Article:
Current Issue
This Month's Print Issue

Follow Fast Company

We’ll come to you.

Okay, so I didn't go to Harvard. But I did graduate from that other Massachusetts university with such celebrated alumni as Tipper Gore and Hadassah Lieberman. Boston University may not have the brand-name appeal of Harvard University, but as the first in my Italian-American family to go away to school, it was the shining ivory tower.

Being the family collegiate trailblazer is a conflicted role to play. I was never sure whether I was elated or terrified. Of one thing I was sure: Blazing trails through cost accounting, strategic marketing, and financial management was going to lead straight into a successful business career. And, as a matter of fact, my MBA did win me jobs as assistant product manager at Kraft Foods and then as a vice president at Citibank.

But while my business degree might have put a societal seal of approval on my hopes and dreams, it didn't prepare me for the rough-and-tumble business world stocked with rough-hewn characters of the human variety rather than computer-generated bar graphs and abstract widgets. Later on, when dealing with sticky human-resources issues, that internal rate-of-return formula seemed less relevant.

Business school was about proving to myself and others that I could do it, to look at the picture of success and project it externally. Gradually, however, I decided that being one of thousands of vice presidents was not satisfying. I needed to combine the structure and confidence that I'd picked up at business school with my internal interests and vision. There were a growing number of corporate universities — about 400 then compared to 2,000 today. I had worked with several early launches of corporate universities such as Bank of Montreal, American Express Quality University, and even Visa Business School. My interest in them prompted me to start my own company.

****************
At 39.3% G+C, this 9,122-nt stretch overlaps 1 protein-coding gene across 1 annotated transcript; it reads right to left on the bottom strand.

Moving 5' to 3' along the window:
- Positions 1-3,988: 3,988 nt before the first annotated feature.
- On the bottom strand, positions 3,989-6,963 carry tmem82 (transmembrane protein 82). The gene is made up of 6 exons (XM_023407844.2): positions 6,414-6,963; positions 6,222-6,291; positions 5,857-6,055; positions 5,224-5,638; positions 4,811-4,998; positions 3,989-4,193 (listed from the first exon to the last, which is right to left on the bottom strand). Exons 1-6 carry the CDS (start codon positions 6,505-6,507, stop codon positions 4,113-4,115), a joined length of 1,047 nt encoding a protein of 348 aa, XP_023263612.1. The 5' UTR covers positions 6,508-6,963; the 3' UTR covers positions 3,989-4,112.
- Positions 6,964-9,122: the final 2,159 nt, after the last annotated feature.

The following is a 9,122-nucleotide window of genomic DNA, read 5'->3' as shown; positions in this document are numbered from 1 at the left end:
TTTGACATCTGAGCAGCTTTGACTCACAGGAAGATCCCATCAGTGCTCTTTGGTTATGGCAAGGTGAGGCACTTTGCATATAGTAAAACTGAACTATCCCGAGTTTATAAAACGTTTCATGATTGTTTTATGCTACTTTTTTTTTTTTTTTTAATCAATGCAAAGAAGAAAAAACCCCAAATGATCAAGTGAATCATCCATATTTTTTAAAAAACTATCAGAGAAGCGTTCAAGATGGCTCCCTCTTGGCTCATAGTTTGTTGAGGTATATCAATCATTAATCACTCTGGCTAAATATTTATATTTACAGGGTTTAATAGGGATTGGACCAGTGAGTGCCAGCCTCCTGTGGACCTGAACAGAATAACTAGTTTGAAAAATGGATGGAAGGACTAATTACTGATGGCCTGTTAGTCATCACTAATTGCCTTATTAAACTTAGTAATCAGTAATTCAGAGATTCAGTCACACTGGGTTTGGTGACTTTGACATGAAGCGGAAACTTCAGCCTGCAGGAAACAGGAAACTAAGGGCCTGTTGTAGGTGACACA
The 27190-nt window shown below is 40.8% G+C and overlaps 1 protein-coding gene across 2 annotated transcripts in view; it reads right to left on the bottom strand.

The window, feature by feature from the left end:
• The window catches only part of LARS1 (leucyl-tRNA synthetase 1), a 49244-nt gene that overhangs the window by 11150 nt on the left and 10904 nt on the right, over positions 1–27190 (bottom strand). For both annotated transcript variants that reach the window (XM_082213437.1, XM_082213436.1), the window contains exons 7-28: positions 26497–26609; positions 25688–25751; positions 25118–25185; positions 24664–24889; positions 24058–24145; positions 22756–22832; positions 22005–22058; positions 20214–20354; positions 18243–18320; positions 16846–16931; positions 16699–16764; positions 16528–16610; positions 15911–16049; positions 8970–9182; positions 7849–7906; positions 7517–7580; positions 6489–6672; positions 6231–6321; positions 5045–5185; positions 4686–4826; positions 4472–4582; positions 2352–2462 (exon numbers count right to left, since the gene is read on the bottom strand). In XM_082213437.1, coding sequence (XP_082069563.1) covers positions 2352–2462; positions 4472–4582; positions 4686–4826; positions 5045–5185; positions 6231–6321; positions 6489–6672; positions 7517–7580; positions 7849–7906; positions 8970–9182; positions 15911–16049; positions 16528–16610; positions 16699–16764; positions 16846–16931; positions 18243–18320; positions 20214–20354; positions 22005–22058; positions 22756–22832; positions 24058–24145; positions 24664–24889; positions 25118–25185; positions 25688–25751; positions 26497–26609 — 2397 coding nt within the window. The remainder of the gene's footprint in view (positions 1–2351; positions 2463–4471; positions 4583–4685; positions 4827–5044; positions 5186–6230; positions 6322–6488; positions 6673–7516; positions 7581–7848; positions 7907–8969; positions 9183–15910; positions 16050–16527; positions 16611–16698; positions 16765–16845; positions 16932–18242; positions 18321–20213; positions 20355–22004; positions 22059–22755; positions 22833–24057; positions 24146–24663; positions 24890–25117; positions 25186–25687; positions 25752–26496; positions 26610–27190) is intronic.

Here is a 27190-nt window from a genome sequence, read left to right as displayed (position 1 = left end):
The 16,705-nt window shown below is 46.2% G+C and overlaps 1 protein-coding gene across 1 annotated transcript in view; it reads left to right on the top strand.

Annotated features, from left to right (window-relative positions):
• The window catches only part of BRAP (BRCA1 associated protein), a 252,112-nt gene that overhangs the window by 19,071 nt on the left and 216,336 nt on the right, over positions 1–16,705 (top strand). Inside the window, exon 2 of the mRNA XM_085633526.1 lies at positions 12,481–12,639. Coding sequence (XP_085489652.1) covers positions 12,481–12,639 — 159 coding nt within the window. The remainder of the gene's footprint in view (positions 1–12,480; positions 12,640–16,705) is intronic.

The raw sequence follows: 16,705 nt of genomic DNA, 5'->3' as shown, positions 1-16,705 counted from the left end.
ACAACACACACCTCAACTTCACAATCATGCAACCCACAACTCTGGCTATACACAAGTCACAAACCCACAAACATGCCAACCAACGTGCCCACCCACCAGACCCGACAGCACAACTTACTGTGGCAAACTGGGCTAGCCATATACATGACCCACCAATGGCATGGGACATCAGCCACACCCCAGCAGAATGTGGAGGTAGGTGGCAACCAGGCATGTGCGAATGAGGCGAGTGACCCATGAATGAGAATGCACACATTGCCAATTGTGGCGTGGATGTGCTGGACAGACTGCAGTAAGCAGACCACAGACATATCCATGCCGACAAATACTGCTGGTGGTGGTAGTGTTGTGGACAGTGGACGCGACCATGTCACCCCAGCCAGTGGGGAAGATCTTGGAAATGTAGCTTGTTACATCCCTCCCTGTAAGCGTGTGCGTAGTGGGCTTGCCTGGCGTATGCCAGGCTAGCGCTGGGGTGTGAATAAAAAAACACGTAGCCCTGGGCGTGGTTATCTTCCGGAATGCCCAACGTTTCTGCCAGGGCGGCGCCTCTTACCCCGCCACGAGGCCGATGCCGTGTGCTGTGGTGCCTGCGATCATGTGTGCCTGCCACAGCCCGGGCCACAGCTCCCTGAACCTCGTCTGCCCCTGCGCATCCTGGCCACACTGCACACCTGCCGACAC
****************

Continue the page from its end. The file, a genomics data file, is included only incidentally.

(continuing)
Corporate University Xchange is part of the learning industry, and is based on the premise that training and refreshment is continually required. We're never done learning. A dramatic upward learning curve took place when I launched the company. Looking back, what's surprising is how much I thought I knew. What I needed to learn in the real world was how to train people, motivate my employees, and transform a personal vision into companywide success.

The business world at large is only gradually recognizing the value of human capital and how effectively managing these resources can determine the success of a company. Even Alan Greenspan recently spoke of the necessity of employee enhancement. Business school may have provided the tools for me to construct my business, but I was to learn later on that it's the people component that's the key to its ultimate success.

Jeanne C. Meister is president of Corporate University Xchange Inc., a New York City-based corporate education and research firm. She is the author of Corporate Universities: Lessons in Building a World-Class Work Force.

She's learning:

Meister's latest learning escapades include the following.

Tennis: Improving her game, which has been neglected for the past three years due to her work schedule. She went to a tennis camp this summer — sort of a boot camp for tennis groupies — and loved the video taping and support from other over-40-years-old athletes.

Parenting: She is in a peer-support group at her daughter's school. Her daughter is 12 years old and is going to a new school,so the two of them get together once a month to share their battle scars with other parents of 7th graders.

INSIGHTS: She's also conquering INSIGHTS, a 360 feedback tool that has been introduced into Corporate University Xchange to help their team grow to the next stage.

She's reading:


Return to ''Everything I Need to Know I Learned (or Didn't Learn) in Business School'' ...

The Fast Company Innovation Festival